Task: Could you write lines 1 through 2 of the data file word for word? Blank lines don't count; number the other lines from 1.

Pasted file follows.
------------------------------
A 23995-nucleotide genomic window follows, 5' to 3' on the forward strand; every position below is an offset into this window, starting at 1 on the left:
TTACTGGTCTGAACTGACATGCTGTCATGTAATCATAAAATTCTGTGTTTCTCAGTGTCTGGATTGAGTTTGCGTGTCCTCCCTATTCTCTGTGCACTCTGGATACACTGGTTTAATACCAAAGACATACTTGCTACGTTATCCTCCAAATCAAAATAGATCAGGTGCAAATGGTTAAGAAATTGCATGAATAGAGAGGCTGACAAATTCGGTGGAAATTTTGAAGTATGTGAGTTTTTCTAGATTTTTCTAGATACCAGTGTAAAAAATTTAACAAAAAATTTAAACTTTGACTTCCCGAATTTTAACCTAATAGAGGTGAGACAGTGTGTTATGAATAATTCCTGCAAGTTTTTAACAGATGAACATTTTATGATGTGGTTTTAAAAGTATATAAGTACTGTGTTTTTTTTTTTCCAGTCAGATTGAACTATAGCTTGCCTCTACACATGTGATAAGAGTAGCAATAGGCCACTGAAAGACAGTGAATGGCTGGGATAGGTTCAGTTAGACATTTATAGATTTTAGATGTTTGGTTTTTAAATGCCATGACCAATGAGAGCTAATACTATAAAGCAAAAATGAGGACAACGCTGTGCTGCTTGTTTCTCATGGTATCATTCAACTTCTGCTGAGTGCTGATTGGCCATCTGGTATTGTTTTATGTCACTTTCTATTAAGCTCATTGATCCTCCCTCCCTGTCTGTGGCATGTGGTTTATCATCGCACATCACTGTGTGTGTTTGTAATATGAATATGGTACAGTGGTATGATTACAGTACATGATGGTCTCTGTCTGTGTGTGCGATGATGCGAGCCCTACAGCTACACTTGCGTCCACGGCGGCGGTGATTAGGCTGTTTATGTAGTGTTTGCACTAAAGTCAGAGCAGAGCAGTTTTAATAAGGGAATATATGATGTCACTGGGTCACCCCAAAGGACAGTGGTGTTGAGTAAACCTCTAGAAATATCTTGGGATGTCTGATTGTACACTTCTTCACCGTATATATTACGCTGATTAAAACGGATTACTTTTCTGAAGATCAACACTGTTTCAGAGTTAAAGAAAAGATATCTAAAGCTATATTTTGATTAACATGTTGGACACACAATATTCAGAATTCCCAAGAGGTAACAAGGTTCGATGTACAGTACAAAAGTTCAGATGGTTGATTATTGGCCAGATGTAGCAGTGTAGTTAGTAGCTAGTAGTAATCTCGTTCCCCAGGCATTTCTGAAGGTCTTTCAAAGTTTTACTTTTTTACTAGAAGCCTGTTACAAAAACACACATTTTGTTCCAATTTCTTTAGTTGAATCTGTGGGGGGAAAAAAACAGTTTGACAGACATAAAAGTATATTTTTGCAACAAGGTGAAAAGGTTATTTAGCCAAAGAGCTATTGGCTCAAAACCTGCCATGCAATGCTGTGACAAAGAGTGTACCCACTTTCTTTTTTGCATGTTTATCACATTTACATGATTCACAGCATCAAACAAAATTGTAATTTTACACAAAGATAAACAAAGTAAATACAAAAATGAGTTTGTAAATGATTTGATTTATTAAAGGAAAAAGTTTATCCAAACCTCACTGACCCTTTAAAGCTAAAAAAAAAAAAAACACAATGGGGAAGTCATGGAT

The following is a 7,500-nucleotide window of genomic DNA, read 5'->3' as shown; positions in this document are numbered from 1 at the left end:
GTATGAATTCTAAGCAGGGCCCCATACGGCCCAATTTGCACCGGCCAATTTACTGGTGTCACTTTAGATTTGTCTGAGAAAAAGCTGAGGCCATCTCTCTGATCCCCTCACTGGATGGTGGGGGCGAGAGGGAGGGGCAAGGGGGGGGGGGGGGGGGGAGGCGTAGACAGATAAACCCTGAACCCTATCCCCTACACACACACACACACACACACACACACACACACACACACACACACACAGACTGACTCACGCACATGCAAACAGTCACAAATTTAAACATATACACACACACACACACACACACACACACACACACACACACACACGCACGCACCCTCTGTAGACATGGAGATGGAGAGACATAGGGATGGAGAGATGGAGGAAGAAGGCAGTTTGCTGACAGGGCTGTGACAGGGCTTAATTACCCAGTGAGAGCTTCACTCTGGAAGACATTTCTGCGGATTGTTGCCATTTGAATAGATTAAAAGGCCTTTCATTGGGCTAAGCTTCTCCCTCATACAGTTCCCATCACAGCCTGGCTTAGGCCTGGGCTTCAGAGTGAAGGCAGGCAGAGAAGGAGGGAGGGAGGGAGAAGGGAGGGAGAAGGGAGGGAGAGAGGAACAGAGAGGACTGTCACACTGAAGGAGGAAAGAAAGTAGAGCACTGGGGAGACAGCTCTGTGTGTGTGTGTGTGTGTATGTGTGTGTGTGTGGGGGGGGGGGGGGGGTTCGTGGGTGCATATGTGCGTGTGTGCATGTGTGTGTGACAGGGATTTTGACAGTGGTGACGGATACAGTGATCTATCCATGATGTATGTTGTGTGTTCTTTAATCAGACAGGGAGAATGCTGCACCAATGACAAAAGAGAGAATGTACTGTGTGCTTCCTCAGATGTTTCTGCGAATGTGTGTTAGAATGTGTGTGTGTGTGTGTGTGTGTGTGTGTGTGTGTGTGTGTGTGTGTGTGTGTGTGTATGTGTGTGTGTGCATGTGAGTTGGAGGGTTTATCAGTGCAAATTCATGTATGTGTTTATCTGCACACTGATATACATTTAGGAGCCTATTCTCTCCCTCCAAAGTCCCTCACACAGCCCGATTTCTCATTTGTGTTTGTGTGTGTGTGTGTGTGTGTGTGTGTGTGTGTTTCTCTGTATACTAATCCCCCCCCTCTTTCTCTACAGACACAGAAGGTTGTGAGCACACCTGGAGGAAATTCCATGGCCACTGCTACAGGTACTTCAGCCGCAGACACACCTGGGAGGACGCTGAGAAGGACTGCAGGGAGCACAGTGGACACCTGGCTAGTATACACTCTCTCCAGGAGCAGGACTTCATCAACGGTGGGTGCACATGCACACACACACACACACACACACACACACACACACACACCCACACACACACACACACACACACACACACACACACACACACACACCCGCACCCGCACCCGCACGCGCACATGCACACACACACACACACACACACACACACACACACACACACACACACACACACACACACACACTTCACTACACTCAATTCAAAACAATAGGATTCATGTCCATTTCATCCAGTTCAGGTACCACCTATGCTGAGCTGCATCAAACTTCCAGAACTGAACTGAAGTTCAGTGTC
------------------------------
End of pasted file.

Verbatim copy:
A 23995-nucleotide genomic window follows, 5' to 3' on the forward strand; every position below is an offset into this window, starting at 1 on the left:
TTACTGGTCTGAACTGACATGCTGTCATGTAATCATAAAATTCTGTGTTTCTCAGTGTCTGGATTGAGTTTGCGTGTCCTCCCTATTCTCTGTGCACTCTGGATACACTGGTTTAATACCAAAGACATACTTGCTACGTTATCCTCCAAATCAAAATAGATCAGGTGCAAATGGTTAAGAAATTGCATGAATAGAGAGGCTGACAAATTCGGTGGAAATTTTGAAGTATGTGAGTTTTTCTAGATTTTTCTAGATACCAGTGTAAAAAATTTAACAAAAAATTTAAACTTTGACTTCCCGAATTTTAACCTAATAGAGGTGAGACAGTGTGTTATGAATAATTCCTGCAAGTTTTTAACAGATGAACATTTTATGATGTGGTTTTAAAAGTATATAAGTACTGTGTTTTTTTTTTTCCAGTCAGATTGAACTATAGCTTGCCTCTACACATGTGATAAGAGTAGCAATAGGCCACTGAAAGACAGTGAATGGCTGGGATAGGTTCAGTTAGACATTTATAGATTTTAGATGTTTGGTTTTTAAATGCCATGACCAATGAGAGCTAATACTATAAAGCAAAAATGAGGACAACGCTGTGCTGCTTGTTTCTCATGGTATCATTCAACTTCTGCTGAGTGCTGATTGGCCATCTGGTATTGTTTTATGTCACTTTCTATTAAGCTCATTGATCCTCCCTCCCTGTCTGTGGCATGTGGTTTATCATCGCACATCACTGTGTGTGTTTGTAATATGAATATGGTACAGTGGTATGATTACAGTACATGATGGTCTCTGTCTGTGTGTGCGATGATGCGAGCCCTACAGCTACACTTGCGTCCACGGCGGCGGTGATTAGGCTGTTTATGTAGTGTTTGCACTAAAGTCAGAGCAGAGCAGTTTTAATAAGGGAATATATGATGTCACTGGGTCACCCCAAAGGACAGTGGTGTTGAGTAAACCTCTAGAAATATCTTGGGATGTCTGATTGTACACTTCTTCACCGTATATATTACGCTGATTAAAACGGATTACTTTTCTGAAGATCAACACTGTTTCAGAGTTAAAGAAAAGATATCTAAAGCTATATTTTGATTAACATGTTGGACACACAATATTCAGAATTCCCAAGAGGTAACAAGGTTCGATGTACAGTACAAAAGTTCAGATGGTTGATTATTGGCCAGATGTAGCAGTGTAGTTAGTAGCTAGTAGTAATCTCGTTCCCCAGGCATTTCTGAAGGTCTTTCAAAGTTTTACTTTTTTACTAGAAGCCTGTTACAAAAACACACATTTTGTTCCAATTTCTTTAGTTGAATCTGTGGGGGGAAAAAAACAGTTTGACAGACATAAAAGTATATTTTTGCAACAAGGTGAAAAGGTTATTTAGCCAAAGAGCTATTGGCTCAAAACCTGCCATGCAATGCTGTGACAAAGAGTGTACCCACTTTCTTTTTTGCATGTTTATCACATTTACATGATTCACAGCATCAAACAAAATTGTAATTTTACACAAAGATAAACAAAGTAAATACAAAAATGAGTTTGTAAATGATTTGATTTATTAAAGGAAAAAGTTTATCCAAACCTCACTGACCCTTTAAAGCTAAAAAAAAAAAAAACACAATGGGGAAGTCATGGAT